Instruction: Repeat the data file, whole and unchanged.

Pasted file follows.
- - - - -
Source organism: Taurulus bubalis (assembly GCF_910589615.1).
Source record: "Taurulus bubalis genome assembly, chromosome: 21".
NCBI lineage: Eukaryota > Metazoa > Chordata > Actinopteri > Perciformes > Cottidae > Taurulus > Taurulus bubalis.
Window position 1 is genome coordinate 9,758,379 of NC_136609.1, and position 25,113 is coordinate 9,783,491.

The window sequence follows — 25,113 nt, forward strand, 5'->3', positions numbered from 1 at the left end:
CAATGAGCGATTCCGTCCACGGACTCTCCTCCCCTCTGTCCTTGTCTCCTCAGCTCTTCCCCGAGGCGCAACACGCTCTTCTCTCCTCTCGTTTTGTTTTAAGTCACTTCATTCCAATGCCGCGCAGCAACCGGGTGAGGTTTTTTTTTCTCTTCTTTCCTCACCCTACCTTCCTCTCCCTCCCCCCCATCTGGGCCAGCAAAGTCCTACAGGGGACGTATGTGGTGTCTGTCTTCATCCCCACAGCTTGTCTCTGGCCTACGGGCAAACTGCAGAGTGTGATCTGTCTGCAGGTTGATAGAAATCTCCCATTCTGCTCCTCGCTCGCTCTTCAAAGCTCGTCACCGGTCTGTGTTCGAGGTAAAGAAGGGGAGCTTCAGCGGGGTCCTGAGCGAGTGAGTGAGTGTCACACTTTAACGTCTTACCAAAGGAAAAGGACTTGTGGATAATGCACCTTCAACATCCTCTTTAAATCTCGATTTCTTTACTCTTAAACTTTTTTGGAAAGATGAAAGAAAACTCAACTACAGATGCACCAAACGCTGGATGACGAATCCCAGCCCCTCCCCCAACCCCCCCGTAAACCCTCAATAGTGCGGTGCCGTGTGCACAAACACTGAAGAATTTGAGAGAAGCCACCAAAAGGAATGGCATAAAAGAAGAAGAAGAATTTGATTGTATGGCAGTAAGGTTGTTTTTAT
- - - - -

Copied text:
Source organism: Taurulus bubalis (assembly GCF_910589615.1).
Source record: "Taurulus bubalis genome assembly, chromosome: 21".
NCBI lineage: Eukaryota > Metazoa > Chordata > Actinopteri > Perciformes > Cottidae > Taurulus > Taurulus bubalis.
Window position 1 is genome coordinate 9,758,379 of NC_136609.1, and position 25,113 is coordinate 9,783,491.

The window sequence follows — 25,113 nt, forward strand, 5'->3', positions numbered from 1 at the left end:
CAATGAGCGATTCCGTCCACGGACTCTCCTCCCCTCTGTCCTTGTCTCCTCAGCTCTTCCCCGAGGCGCAACACGCTCTTCTCTCCTCTCGTTTTGTTTTAAGTCACTTCATTCCAATGCCGCGCAGCAACCGGGTGAGGTTTTTTTTTCTCTTCTTTCCTCACCCTACCTTCCTCTCCCTCCCCCCCATCTGGGCCAGCAAAGTCCTACAGGGGACGTATGTGGTGTCTGTCTTCATCCCCACAGCTTGTCTCTGGCCTACGGGCAAACTGCAGAGTGTGATCTGTCTGCAGGTTGATAGAAATCTCCCATTCTGCTCCTCGCTCGCTCTTCAAAGCTCGTCACCGGTCTGTGTTCGAGGTAAAGAAGGGGAGCTTCAGCGGGGTCCTGAGCGAGTGAGTGAGTGTCACACTTTAACGTCTTACCAAAGGAAAAGGACTTGTGGATAATGCACCTTCAACATCCTCTTTAAATCTCGATTTCTTTACTCTTAAACTTTTTTGGAAAGATGAAAGAAAACTCAACTACAGATGCACCAAACGCTGGATGACGAATCCCAGCCCCTCCCCCAACCCCCCCGTAAACCCTCAATAGTGCGGTGCCGTGTGCACAAACACTGAAGAATTTGAGAGAAGCCACCAAAAGGAATGGCATAAAAGAAGAAGAAGAATTTGATTGTATGGCAGTAAGGTTGTTTTTAT